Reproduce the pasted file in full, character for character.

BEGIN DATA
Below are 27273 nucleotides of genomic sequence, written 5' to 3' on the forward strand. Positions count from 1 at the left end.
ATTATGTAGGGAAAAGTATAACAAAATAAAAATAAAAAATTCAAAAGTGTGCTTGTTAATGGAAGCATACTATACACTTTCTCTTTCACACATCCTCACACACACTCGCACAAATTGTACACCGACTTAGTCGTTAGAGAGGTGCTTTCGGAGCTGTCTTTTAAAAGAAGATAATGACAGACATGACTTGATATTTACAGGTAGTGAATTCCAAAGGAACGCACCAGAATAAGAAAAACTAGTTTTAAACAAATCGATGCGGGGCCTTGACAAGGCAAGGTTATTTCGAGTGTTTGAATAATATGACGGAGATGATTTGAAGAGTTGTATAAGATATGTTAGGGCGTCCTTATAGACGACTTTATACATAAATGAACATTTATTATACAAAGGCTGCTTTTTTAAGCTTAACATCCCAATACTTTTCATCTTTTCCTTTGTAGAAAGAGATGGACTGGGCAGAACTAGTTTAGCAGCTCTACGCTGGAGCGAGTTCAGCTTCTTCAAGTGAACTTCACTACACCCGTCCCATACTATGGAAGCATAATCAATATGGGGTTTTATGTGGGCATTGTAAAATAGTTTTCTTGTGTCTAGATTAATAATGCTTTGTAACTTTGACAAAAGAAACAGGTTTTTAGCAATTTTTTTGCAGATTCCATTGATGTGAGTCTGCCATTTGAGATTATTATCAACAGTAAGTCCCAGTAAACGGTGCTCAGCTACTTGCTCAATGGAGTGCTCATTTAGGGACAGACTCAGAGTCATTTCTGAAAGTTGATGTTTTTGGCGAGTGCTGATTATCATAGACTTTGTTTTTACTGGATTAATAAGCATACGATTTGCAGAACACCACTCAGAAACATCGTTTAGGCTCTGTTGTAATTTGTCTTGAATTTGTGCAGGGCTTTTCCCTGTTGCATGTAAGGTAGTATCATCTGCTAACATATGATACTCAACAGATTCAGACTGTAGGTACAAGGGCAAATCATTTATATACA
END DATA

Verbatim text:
Below are 27273 nucleotides of genomic sequence, written 5' to 3' on the forward strand. Positions count from 1 at the left end.
ATTATGTAGGGAAAAGTATAACAAAATAAAAATAAAAAATTCAAAAGTGTGCTTGTTAATGGAAGCATACTATACACTTTCTCTTTCACACATCCTCACACACACTCGCACAAATTGTACACCGACTTAGTCGTTAGAGAGGTGCTTTCGGAGCTGTCTTTTAAAAGAAGATAATGACAGACATGACTTGATATTTACAGGTAGTGAATTCCAAAGGAACGCACCAGAATAAGAAAAACTAGTTTTAAACAAATCGATGCGGGGCCTTGACAAGGCAAGGTTATTTCGAGTGTTTGAATAATATGACGGAGATGATTTGAAGAGTTGTATAAGATATGTTAGGGCGTCCTTATAGACGACTTTATACATAAATGAACATTTATTATACAAAGGCTGCTTTTTTAAGCTTAACATCCCAATACTTTTCATCTTTTCCTTTGTAGAAAGAGATGGACTGGGCAGAACTAGTTTAGCAGCTCTACGCTGGAGCGAGTTCAGCTTCTTCAAGTGAACTTCACTACACCCGTCCCATACTATGGAAGCATAATCAATATGGGGTTTTATGTGGGCATTGTAAAATAGTTTTCTTGTGTCTAGATTAATAATGCTTTGTAACTTTGACAAAAGAAACAGGTTTTTAGCAATTTTTTTGCAGATTCCATTGATGTGAGTCTGCCATTTGAGATTATTATCAACAGTAAGTCCCAGTAAACGGTGCTCAGCTACTTGCTCAATGGAGTGCTCATTTAGGGACAGACTCAGAGTCATTTCTGAAAGTTGATGTTTTTGGCGAGTGCTGATTATCATAGACTTTGTTTTTACTGGATTAATAAGCATACGATTTGCAGAACACCACTCAGAAACATCGTTTAGGCTCTGTTGTAATTTGTCTTGAATTTGTGCAGGGCTTTTCCCTGTTGCATGTAAGGTAGTATCATCTGCTAACATATGATACTCAACAGATTCAGACTGTAGGTACAAGGGCAAATCATTTATATACA